When Microsoft released their initial Band hardware, stores sold out on launch day. In fact, through almost the entire first model, Microsoft couldn't produce them fast enough for the demand. Customers were so happy with their first generation that when the Band 2 was released, many upgraded to the new features. Around the time that a Band 3 was expected to be announced, there was silence from Microsoft.
In October of last year, news broke of a prototype Band 3 device with new features and a similar design to the Band 2 that had been abandoned. Microsoft confirmed the device and its cancelation, suggesting that the Band 3 that many owners were excited to own would never see the light of day. Happy customers were suddenly disappointed in a lack of a successor to their Bands.
This week, Microsoft announced their plans for continuing the legacy of the Microsoft Band technology, and it involves IP licensing. Rather than continuing to produce Band hardware themselves, Microsoft will license their technology to Casio, who plans to integrate the Microsoft technology into their future products. Hiroshi Okumura, GM of IP for Casio, said of this partnership,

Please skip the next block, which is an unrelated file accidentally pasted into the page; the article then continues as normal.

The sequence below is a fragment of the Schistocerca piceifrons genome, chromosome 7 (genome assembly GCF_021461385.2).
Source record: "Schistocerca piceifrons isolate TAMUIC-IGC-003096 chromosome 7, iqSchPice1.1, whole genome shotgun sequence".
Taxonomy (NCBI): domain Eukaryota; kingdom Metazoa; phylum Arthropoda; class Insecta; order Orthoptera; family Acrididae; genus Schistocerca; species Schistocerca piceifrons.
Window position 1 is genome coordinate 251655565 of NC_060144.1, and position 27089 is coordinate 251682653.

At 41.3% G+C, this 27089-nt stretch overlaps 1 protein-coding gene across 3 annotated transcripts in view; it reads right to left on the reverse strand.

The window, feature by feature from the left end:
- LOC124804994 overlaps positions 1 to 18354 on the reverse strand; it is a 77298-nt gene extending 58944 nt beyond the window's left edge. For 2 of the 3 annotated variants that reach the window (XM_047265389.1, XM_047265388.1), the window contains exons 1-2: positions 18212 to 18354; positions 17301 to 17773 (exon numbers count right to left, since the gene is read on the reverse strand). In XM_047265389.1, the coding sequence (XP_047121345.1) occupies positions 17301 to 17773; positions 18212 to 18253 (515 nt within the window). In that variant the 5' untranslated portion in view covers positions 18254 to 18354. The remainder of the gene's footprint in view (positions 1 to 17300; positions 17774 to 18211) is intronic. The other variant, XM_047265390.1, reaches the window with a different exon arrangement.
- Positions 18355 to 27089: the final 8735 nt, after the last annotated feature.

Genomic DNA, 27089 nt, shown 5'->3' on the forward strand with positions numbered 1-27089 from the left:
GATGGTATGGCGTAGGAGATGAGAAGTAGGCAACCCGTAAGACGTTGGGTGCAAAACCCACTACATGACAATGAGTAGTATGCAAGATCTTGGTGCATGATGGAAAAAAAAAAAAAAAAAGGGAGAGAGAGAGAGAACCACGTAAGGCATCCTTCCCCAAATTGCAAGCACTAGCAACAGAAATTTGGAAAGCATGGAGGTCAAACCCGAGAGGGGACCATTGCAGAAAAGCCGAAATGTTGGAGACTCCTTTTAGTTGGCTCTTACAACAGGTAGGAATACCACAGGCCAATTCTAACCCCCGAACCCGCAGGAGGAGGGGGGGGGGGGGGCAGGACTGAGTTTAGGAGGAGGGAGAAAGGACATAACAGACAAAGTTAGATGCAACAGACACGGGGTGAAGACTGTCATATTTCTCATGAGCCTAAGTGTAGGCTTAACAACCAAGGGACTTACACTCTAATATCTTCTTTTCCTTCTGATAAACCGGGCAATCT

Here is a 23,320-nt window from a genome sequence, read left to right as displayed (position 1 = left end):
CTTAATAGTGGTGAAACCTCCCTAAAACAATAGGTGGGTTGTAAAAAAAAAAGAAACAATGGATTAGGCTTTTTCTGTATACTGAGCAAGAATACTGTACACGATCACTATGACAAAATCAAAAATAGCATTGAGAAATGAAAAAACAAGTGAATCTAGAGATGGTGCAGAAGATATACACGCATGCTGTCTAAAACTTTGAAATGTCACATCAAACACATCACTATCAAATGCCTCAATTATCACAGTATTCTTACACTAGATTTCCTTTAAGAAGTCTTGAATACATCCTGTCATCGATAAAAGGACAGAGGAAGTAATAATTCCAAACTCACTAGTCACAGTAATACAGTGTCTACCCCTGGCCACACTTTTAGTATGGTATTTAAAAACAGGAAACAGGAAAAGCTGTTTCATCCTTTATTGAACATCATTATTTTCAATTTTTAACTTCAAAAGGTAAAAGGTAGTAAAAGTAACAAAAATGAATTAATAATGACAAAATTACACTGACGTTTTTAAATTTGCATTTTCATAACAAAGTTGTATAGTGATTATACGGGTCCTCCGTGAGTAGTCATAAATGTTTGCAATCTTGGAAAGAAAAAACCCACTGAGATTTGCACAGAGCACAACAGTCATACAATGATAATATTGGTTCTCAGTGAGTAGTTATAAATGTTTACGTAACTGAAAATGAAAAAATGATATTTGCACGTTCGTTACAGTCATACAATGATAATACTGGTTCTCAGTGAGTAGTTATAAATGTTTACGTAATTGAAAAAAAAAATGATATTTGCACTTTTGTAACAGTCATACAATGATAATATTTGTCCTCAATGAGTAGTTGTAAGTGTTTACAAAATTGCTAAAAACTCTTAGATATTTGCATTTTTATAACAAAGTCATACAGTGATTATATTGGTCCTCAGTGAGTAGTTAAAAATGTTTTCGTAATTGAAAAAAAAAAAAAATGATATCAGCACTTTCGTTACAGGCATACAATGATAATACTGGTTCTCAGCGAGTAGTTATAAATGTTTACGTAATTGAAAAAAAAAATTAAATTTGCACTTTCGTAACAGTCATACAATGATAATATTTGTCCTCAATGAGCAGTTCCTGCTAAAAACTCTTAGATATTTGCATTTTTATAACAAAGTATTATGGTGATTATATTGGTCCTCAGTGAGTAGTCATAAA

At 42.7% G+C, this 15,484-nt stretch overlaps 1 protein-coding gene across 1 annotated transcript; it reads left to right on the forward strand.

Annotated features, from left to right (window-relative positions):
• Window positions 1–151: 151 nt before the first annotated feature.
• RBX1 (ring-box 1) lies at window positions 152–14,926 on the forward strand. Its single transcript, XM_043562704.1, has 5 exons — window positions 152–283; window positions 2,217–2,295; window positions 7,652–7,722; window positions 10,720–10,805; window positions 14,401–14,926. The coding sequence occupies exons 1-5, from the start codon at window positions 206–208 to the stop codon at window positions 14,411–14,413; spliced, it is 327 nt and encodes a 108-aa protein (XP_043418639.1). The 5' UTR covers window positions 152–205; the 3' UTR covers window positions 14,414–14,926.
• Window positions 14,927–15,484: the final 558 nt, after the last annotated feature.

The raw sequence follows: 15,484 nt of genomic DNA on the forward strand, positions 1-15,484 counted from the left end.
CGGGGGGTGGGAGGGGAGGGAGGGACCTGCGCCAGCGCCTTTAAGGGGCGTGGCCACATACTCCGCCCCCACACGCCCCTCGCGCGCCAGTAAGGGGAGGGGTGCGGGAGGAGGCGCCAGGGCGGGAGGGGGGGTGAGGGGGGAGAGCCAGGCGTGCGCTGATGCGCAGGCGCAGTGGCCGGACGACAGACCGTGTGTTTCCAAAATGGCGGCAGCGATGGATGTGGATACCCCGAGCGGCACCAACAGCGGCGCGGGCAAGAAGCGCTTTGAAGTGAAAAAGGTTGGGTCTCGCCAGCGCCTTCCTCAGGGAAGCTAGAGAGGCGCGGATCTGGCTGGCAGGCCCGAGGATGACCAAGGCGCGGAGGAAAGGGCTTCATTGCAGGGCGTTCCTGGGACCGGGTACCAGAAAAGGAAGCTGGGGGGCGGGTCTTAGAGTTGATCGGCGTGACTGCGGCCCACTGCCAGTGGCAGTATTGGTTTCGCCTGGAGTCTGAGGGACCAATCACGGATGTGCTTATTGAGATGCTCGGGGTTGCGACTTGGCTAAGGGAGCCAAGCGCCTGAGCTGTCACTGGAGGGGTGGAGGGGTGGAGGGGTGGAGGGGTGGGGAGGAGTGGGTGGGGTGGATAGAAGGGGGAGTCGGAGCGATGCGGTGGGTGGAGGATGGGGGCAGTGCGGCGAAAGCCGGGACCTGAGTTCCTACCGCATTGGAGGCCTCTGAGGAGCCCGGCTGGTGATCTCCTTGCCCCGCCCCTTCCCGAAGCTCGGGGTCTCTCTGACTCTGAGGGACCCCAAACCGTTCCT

Casio is committed to creating innovative products for all our customers, and this partnership builds on our longstanding relationship with Microsoft that's covered products and solutions ranging from industrial handheld terminals to business information systems.
Unfortunately, this does not mean that we will see a direct successor to the Microsoft Band produced by Casio, but it doesn't mean that we won't. The Band hardware was popular and cross-platform compatible, and the Band 3 has already completed the prototype phase. If the designs come along with the licensing deal, perhaps a direct successor would be a quick and powerful way to market, and one that would come with an existing customer base, so it could still be a possibility.
Do you own a previous Microsoft Band? If so, would you be excited about a Casio Band 3? Let us know in the comments.